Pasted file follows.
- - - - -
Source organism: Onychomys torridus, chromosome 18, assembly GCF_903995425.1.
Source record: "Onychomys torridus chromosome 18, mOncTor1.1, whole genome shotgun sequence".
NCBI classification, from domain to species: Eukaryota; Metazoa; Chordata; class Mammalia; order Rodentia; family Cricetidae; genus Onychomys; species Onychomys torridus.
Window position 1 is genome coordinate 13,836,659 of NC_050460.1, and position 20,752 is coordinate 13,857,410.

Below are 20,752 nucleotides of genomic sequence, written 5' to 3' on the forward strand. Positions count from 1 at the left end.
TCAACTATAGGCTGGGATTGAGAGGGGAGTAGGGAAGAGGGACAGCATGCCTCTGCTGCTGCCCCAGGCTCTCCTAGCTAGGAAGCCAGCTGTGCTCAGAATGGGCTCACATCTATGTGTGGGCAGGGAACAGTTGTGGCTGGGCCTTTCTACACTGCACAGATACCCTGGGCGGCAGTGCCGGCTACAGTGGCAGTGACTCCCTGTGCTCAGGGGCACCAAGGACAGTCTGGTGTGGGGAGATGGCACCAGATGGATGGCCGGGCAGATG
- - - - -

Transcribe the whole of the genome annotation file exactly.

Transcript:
Source organism: Onychomys torridus, chromosome 18, assembly GCF_903995425.1.
Source record: "Onychomys torridus chromosome 18, mOncTor1.1, whole genome shotgun sequence".
NCBI classification, from domain to species: Eukaryota; Metazoa; Chordata; class Mammalia; order Rodentia; family Cricetidae; genus Onychomys; species Onychomys torridus.
Window position 1 is genome coordinate 13,836,659 of NC_050460.1, and position 20,752 is coordinate 13,857,410.

Below are 20,752 nucleotides of genomic sequence, written 5' to 3' on the forward strand. Positions count from 1 at the left end.
TCAACTATAGGCTGGGATTGAGAGGGGAGTAGGGAAGAGGGACAGCATGCCTCTGCTGCTGCCCCAGGCTCTCCTAGCTAGGAAGCCAGCTGTGCTCAGAATGGGCTCACATCTATGTGTGGGCAGGGAACAGTTGTGGCTGGGCCTTTCTACACTGCACAGATACCCTGGGCGGCAGTGCCGGCTACAGTGGCAGTGACTCCCTGTGCTCAGGGGCACCAAGGACAGTCTGGTGTGGGGAGATGGCACCAGATGGATGGCCGGGCAGATG